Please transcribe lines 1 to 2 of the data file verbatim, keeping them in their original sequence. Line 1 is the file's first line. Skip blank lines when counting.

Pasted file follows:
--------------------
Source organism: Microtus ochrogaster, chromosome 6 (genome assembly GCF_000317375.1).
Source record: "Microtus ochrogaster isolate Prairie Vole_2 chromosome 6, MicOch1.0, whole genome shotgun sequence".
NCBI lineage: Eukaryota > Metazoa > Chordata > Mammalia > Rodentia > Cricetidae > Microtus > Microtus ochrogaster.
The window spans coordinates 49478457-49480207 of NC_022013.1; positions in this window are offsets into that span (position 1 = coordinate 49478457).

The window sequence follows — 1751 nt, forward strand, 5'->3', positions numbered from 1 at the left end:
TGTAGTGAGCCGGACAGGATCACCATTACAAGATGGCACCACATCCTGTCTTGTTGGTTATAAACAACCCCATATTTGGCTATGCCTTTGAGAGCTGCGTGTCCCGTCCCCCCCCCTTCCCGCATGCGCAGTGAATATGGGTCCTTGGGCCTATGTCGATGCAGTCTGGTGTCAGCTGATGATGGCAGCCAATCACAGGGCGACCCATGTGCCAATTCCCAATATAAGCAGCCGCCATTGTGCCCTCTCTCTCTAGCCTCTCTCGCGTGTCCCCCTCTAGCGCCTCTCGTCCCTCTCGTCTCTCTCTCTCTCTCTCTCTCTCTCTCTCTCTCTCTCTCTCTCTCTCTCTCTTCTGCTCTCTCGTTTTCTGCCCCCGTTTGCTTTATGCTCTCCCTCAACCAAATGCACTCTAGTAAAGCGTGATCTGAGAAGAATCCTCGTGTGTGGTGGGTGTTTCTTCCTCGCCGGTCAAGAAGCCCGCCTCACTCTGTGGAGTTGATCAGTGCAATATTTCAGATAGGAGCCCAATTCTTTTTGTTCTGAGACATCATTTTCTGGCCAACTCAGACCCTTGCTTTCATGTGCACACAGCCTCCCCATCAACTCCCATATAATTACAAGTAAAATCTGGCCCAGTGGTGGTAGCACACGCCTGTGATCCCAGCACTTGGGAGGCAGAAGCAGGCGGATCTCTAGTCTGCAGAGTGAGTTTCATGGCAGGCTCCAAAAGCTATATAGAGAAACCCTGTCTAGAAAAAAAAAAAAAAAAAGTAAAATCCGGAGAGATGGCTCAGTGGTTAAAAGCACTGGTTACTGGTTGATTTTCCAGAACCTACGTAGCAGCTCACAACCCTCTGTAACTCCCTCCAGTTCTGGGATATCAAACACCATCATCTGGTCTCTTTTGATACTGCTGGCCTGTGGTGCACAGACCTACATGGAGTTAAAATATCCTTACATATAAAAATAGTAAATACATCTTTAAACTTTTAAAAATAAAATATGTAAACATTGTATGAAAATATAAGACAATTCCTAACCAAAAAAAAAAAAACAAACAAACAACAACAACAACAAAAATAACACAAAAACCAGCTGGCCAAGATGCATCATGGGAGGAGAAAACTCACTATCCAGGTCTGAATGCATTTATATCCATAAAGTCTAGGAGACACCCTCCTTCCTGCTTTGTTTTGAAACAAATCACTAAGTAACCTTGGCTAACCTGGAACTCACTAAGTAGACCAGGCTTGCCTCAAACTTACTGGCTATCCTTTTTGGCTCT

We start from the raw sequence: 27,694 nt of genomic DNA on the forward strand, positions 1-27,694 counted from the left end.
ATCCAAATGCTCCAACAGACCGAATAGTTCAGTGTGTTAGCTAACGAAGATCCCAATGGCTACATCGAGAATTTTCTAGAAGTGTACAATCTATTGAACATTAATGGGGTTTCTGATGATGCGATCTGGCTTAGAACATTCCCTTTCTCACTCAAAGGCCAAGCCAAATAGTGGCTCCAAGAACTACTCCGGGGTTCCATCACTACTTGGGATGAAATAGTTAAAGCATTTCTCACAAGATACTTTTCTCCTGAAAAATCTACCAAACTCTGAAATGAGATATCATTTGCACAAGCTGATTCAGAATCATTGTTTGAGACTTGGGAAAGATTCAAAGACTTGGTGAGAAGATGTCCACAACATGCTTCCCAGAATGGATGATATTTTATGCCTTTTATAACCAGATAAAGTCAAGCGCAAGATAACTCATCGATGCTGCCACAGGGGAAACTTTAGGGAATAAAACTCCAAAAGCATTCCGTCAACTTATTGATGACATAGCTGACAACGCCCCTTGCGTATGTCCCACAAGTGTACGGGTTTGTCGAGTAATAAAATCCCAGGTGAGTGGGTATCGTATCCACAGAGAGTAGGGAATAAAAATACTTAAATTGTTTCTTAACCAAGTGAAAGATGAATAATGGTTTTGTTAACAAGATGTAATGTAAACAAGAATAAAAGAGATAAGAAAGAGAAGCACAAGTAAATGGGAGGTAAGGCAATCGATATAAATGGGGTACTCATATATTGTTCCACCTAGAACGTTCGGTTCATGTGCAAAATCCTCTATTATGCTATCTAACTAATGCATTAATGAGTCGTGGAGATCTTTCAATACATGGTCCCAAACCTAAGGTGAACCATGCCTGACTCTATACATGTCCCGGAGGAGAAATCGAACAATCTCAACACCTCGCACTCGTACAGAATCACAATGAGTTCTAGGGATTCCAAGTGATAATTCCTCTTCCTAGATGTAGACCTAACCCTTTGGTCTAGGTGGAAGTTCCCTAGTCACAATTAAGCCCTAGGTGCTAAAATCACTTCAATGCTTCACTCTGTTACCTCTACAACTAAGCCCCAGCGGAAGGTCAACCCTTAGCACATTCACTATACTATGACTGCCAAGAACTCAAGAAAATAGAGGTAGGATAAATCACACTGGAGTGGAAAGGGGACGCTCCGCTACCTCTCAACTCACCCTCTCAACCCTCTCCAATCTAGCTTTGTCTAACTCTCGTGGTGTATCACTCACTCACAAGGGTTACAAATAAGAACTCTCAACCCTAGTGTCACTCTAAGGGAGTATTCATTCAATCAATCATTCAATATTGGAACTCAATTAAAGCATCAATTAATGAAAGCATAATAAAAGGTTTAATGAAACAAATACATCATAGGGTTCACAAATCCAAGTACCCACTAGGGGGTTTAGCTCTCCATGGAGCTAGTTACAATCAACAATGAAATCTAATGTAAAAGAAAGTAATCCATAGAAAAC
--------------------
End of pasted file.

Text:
Source organism: Microtus ochrogaster, chromosome 6 (genome assembly GCF_000317375.1).
Source record: "Microtus ochrogaster isolate Prairie Vole_2 chromosome 6, MicOch1.0, whole genome shotgun sequence".